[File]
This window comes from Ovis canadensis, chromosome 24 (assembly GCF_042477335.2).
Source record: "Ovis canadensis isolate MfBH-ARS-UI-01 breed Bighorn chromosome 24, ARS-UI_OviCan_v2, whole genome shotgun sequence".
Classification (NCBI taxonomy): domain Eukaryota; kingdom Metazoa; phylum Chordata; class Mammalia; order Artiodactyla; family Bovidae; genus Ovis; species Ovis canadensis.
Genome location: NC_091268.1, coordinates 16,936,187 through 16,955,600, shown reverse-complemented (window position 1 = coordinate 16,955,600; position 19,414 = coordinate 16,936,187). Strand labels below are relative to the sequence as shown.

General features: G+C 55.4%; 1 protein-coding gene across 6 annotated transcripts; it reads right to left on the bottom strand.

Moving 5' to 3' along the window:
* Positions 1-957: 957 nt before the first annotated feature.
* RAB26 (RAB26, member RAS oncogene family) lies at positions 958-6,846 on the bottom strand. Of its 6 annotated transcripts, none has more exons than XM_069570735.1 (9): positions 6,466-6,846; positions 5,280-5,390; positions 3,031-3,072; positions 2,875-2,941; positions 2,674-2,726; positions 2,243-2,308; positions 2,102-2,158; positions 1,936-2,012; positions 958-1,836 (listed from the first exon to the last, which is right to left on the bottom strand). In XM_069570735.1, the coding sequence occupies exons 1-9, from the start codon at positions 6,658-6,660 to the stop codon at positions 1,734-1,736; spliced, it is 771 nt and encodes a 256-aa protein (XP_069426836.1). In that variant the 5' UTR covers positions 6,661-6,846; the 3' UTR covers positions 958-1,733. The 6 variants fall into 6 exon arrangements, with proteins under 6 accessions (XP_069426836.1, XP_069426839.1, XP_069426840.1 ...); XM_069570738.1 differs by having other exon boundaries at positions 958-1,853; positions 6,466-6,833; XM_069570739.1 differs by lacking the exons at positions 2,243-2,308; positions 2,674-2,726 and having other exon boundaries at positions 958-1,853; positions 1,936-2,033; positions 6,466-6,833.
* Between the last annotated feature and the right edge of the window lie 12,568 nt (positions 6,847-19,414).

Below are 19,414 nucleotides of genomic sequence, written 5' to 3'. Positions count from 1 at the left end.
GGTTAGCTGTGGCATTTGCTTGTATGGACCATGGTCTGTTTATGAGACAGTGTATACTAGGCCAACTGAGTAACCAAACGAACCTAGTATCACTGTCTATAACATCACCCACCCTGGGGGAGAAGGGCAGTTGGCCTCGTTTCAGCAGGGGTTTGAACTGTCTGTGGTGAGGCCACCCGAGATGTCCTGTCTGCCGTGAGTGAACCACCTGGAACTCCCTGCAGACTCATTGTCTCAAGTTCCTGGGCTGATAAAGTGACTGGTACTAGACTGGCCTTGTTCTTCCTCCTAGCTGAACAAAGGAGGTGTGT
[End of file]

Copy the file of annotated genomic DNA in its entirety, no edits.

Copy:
This window comes from Ovis canadensis, chromosome 24 (assembly GCF_042477335.2).
Source record: "Ovis canadensis isolate MfBH-ARS-UI-01 breed Bighorn chromosome 24, ARS-UI_OviCan_v2, whole genome shotgun sequence".
Classification (NCBI taxonomy): domain Eukaryota; kingdom Metazoa; phylum Chordata; class Mammalia; order Artiodactyla; family Bovidae; genus Ovis; species Ovis canadensis.
Genome location: NC_091268.1, coordinates 16,936,187 through 16,955,600, shown reverse-complemented (window position 1 = coordinate 16,955,600; position 19,414 = coordinate 16,936,187). Strand labels below are relative to the sequence as shown.

General features: G+C 55.4%; 1 protein-coding gene across 6 annotated transcripts; it reads right to left on the bottom strand.

Moving 5' to 3' along the window:
* Positions 1-957: 957 nt before the first annotated feature.
* RAB26 (RAB26, member RAS oncogene family) lies at positions 958-6,846 on the bottom strand. Of its 6 annotated transcripts, none has more exons than XM_069570735.1 (9): positions 6,466-6,846; positions 5,280-5,390; positions 3,031-3,072; positions 2,875-2,941; positions 2,674-2,726; positions 2,243-2,308; positions 2,102-2,158; positions 1,936-2,012; positions 958-1,836 (listed from the first exon to the last, which is right to left on the bottom strand). In XM_069570735.1, the coding sequence occupies exons 1-9, from the start codon at positions 6,658-6,660 to the stop codon at positions 1,734-1,736; spliced, it is 771 nt and encodes a 256-aa protein (XP_069426836.1). In that variant the 5' UTR covers positions 6,661-6,846; the 3' UTR covers positions 958-1,733. The 6 variants fall into 6 exon arrangements, with proteins under 6 accessions (XP_069426836.1, XP_069426839.1, XP_069426840.1 ...); XM_069570738.1 differs by having other exon boundaries at positions 958-1,853; positions 6,466-6,833; XM_069570739.1 differs by lacking the exons at positions 2,243-2,308; positions 2,674-2,726 and having other exon boundaries at positions 958-1,853; positions 1,936-2,033; positions 6,466-6,833.
* Between the last annotated feature and the right edge of the window lie 12,568 nt (positions 6,847-19,414).

Below are 19,414 nucleotides of genomic sequence, written 5' to 3'. Positions count from 1 at the left end.
GGTTAGCTGTGGCATTTGCTTGTATGGACCATGGTCTGTTTATGAGACAGTGTATACTAGGCCAACTGAGTAACCAAACGAACCTAGTATCACTGTCTATAACATCACCCACCCTGGGGGAGAAGGGCAGTTGGCCTCGTTTCAGCAGGGGTTTGAACTGTCTGTGGTGAGGCCACCCGAGATGTCCTGTCTGCCGTGAGTGAACCACCTGGAACTCCCTGCAGACTCATTGTCTCAAGTTCCTGGGCTGATAAAGTGACTGGTACTAGACTGGCCTTGTTCTTCCTCCTAGCTGAACAAAGGAGGTGTGT